Your fan,

  2. The right transcript of the names is “Chiquet de Bétera” and “Ceguet de Marchalenes” which means Bétera’s kid and Blind of Marchalenes. Bétera is a little town close to Valencia and Marchalenes is a neighbourhood of this city.
    Do you have more recordings from Valencia?
    Do you have the documentation you mention about Evaristo Payá?

  3. Thanks for the correct names! Quite often, mistakes on the labels were made, and it takes a native speaker to help clear things up.

    As for Mr. Payá – from A. Kelly’s Spanish Gramophone discography, Mr. Payá is first documented recording for the Gramophone Company in 1905, with R. Tamarit, and then later in 1928. It’s quite possible he recorded for other companies in between 1905 and 1928, but this is all the information I have. Good luck!

    EVARISTO PAYA y R TAMARIT (flute & tabor)
    62140, 8963t, -10-05, “Les Albaes”, 52091

    EVARISTA PAYA y R TAMARIT (flute & tabor)
    62161, 8962t, -10-05, “Les Albaes” 52078

    X-52028, 8953u, -10-05, “Jota Valenciana: El U y dos I”, 62332
    X-52029, 8954u, -10-05, “do: El U y dos”, 62331

    X-52188, 8957u, -10-05, “Jota Valenciana: E A U”, 62327
    X-52189, 8960u, -10-05, “do: El U y Dotze II”, 62328
    X-52190, 8958u, -10-05, “do: El U III”, 62329
    X-52191, 8956u, -10-05, “do: El U I”, 62330
    X-52192, 8959u, -10-05, “do: El U y Dotze I”, 62333

    2-264178=, BJ1435-_, 30-9-28, “El U (valenciano)”, AE2332
    2-264179=, BJ1434-1, 30-9-28, “El U y Dos (valenciano)”, AE2332

    2-264182=, BJ1438-_, 30-9-28, “El U y Dos (valenciano)”, AE2334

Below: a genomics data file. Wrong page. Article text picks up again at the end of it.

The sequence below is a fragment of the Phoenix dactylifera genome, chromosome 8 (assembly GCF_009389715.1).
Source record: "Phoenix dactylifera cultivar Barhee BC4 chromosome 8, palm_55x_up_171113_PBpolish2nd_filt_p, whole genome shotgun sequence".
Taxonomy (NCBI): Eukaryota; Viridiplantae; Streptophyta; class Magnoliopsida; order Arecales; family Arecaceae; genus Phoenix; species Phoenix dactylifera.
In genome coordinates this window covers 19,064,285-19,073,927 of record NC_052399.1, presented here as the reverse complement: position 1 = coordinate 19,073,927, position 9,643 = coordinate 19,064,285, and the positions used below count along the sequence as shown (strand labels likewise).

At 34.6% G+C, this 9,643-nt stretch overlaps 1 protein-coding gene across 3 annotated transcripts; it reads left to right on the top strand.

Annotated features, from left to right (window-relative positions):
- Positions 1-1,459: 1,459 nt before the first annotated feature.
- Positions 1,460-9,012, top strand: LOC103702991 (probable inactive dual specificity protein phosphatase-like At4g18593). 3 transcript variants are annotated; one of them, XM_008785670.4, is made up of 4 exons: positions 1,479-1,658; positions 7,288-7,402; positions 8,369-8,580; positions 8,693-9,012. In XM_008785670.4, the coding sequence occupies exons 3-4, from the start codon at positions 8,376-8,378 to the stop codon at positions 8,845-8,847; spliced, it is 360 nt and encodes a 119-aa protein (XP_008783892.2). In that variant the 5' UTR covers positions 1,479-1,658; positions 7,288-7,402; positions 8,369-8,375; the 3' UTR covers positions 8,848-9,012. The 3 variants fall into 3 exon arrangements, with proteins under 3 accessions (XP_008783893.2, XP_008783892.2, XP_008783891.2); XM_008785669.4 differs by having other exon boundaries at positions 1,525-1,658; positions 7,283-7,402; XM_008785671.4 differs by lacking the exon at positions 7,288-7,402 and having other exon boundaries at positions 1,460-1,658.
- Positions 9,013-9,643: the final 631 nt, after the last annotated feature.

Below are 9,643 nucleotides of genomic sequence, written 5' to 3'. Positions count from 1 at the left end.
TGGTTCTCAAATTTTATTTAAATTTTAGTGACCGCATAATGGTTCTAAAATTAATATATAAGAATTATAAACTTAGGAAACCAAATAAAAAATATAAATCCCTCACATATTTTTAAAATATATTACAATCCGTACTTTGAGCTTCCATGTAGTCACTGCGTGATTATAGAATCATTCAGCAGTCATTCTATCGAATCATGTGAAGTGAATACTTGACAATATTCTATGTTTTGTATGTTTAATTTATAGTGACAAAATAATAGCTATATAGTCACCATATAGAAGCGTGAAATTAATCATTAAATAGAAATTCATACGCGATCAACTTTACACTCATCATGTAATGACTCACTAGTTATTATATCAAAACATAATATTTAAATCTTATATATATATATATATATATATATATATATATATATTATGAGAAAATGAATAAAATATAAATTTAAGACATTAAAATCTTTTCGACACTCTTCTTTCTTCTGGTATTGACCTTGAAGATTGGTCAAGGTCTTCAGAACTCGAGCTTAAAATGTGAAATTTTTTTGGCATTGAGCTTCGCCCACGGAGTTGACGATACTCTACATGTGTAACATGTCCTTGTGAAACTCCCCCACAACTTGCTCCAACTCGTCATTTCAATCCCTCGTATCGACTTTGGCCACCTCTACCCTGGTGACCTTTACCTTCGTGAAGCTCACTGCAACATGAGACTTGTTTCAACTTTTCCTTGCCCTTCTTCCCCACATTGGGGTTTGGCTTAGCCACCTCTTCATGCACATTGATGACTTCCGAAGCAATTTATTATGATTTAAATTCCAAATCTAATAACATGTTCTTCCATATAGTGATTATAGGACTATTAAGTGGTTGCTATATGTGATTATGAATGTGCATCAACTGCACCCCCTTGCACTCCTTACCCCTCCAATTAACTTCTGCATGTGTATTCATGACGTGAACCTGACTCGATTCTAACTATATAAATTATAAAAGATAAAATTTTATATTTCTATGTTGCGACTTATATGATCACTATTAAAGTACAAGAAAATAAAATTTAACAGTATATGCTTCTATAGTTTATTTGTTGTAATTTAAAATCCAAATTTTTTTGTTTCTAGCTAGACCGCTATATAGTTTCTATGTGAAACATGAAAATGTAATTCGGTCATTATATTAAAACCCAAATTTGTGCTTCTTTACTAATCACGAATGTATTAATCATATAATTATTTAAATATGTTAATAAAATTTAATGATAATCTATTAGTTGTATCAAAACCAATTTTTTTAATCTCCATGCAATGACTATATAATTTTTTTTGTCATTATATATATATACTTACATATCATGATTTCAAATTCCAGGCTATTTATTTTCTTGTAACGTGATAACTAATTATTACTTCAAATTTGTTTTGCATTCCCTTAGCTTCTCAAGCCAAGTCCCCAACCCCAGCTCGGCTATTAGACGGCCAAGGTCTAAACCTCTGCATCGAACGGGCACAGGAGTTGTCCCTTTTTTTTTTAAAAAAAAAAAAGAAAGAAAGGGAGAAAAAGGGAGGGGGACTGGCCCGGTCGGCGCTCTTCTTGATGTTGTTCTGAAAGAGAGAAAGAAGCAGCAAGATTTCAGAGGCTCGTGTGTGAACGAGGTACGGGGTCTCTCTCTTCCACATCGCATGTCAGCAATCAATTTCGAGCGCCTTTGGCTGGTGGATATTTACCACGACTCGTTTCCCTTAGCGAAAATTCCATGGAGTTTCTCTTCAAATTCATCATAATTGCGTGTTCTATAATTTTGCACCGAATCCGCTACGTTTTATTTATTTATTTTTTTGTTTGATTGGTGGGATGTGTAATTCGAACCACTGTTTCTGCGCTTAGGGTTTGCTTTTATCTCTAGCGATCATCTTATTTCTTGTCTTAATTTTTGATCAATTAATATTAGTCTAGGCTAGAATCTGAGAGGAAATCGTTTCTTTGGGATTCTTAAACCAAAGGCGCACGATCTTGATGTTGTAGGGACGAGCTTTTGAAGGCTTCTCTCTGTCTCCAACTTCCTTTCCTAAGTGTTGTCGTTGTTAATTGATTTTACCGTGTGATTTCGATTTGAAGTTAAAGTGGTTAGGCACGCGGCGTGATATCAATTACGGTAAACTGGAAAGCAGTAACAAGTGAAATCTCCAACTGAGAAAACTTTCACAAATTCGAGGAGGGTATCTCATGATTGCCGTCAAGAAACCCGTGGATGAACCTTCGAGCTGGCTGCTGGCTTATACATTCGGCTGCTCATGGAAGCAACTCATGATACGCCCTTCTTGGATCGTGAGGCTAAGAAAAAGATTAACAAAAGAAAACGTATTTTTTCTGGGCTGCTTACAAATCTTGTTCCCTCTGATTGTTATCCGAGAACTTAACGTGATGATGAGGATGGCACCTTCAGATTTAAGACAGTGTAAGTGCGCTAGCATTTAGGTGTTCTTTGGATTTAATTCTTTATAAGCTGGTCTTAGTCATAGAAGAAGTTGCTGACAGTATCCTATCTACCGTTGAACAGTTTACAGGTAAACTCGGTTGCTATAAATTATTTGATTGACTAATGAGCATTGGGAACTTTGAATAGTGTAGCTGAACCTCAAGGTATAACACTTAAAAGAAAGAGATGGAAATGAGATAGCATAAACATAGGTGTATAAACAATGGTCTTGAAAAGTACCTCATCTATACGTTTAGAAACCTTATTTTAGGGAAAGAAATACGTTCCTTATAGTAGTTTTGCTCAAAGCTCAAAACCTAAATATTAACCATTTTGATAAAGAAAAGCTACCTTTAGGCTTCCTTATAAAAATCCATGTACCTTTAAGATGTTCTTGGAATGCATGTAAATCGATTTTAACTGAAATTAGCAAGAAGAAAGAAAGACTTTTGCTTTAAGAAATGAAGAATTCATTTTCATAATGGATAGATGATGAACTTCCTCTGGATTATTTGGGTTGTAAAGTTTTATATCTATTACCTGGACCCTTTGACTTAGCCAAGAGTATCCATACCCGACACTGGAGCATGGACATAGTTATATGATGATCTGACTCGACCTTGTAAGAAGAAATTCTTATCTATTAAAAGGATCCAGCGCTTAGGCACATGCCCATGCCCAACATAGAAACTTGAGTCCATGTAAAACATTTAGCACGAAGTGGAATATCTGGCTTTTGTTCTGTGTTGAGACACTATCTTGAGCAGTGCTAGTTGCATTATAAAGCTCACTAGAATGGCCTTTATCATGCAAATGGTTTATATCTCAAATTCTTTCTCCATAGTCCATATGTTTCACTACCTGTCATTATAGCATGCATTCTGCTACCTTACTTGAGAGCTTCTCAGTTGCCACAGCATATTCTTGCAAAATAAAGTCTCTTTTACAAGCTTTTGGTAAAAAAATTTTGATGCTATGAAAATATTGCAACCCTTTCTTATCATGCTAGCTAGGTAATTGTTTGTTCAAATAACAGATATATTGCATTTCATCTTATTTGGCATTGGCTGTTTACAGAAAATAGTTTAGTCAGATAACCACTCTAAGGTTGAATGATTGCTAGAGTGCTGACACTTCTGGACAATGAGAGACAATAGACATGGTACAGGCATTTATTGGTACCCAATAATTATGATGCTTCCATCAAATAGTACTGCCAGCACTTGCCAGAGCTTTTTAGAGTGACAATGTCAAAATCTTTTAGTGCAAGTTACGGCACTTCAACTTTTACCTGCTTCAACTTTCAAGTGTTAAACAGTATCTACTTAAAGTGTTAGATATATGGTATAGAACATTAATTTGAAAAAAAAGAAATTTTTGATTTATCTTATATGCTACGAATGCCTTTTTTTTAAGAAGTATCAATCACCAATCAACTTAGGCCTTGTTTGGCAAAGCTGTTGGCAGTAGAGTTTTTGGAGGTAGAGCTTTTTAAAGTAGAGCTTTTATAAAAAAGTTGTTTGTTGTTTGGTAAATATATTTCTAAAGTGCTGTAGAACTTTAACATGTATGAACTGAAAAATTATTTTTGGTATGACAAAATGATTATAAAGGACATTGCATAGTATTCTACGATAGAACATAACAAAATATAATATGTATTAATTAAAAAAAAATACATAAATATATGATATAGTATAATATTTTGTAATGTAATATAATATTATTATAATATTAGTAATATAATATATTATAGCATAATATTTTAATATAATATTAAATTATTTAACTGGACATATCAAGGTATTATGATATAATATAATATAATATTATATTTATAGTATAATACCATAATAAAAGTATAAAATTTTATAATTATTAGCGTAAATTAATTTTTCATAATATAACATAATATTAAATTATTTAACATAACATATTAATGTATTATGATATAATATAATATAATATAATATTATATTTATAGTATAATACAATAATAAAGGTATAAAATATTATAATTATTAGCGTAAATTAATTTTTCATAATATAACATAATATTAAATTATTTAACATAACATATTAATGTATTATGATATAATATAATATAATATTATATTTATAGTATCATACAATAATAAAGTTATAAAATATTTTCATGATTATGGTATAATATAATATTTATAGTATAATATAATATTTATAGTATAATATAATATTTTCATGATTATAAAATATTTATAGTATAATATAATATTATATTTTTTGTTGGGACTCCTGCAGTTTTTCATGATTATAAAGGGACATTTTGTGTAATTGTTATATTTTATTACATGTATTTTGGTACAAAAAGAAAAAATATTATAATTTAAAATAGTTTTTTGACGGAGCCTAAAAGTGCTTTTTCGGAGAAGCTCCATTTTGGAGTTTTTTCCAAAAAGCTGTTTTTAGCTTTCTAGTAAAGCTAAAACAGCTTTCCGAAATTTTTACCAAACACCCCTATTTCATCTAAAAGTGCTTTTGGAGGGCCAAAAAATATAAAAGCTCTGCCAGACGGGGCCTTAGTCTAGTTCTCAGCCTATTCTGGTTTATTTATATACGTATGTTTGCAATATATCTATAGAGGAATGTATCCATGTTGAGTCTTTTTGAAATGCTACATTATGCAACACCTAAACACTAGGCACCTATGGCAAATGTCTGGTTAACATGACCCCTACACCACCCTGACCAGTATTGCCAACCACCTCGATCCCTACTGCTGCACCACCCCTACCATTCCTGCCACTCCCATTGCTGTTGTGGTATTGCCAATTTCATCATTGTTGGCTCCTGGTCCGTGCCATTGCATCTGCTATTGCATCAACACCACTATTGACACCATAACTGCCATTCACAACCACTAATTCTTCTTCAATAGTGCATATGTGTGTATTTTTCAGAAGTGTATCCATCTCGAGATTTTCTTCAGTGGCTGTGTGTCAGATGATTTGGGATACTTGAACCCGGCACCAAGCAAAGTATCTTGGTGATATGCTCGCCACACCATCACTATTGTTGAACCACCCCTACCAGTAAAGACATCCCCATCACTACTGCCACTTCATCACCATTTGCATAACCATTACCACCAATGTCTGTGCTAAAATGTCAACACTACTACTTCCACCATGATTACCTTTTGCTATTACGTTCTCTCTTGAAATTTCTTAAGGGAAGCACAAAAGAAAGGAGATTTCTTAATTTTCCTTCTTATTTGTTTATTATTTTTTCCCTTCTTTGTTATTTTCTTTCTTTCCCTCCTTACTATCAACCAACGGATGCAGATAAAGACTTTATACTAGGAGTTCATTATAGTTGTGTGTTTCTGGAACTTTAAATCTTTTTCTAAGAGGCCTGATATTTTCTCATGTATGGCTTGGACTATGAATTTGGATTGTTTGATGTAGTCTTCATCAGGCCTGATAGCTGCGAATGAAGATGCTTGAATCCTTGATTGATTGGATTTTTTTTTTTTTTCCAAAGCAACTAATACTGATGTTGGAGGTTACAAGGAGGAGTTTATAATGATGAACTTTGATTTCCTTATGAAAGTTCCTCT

A RUBIO, EVARISTO PAYA (ac. rondalla)
    2-264186=, BJ1442-1, 30-9-28, “El U y Dotze (valenciano)”, AE2336

  4. I am willing to bet that there was quite a lot of musical exchange even outside of the ‘court’ music known as Andalus (usually described as 13th Century).

    If you look at the map that is on wiki ( you will see that Valencia was part of the territory known as Al Andalus from 790 to 1150 (appx)… Draw your own conclusions.

    I like this blog, thanks for posting.

  5. Well, yes, I am familiar with the map, but from a map I can’t draw musical conclusions – though they may indeed exist. I should have been less hard-line in my comments. This is more of a hunch. If you can point me to some concrete musical theory suggesting that this type of music from Valencia is directly related to Al-Andalus, I’d love to read it.

    My experience listening to this track leads me to relate the “tabor and drum” aspect to concurrent musical styles in Basque Country (see my most recent Basque post) and the music I have from Asturias and Santander – neither of those regions were part of Al-Andalus, for what it’s worth. And in a general sense, those styles are vaguely linked to the presence of the Celts (though that’s no doubt disputed, too).

    The acapella vocal in this piece is almost exactly the same in style as the vintage Manuel Sierra piece from Santander on the “Voices of Spain” CD – and very similar in style to “La Busdonga”‘s Asturian piece on the very same CD (I have several others by her (and Sierra) which are completely acapella). In fact, the Valencian piece above reminds me of a combination of the acapella singing from Santander and Asturias, and the “tabor and drum” style from Basque region.

    That said, you may very well be correct. In fact, one rebuttal to my own particular hunch would be the presence of the dulzaina, a loud reed instrument similar to…well, the zurna of Turkey for instance. But I think I need more proof.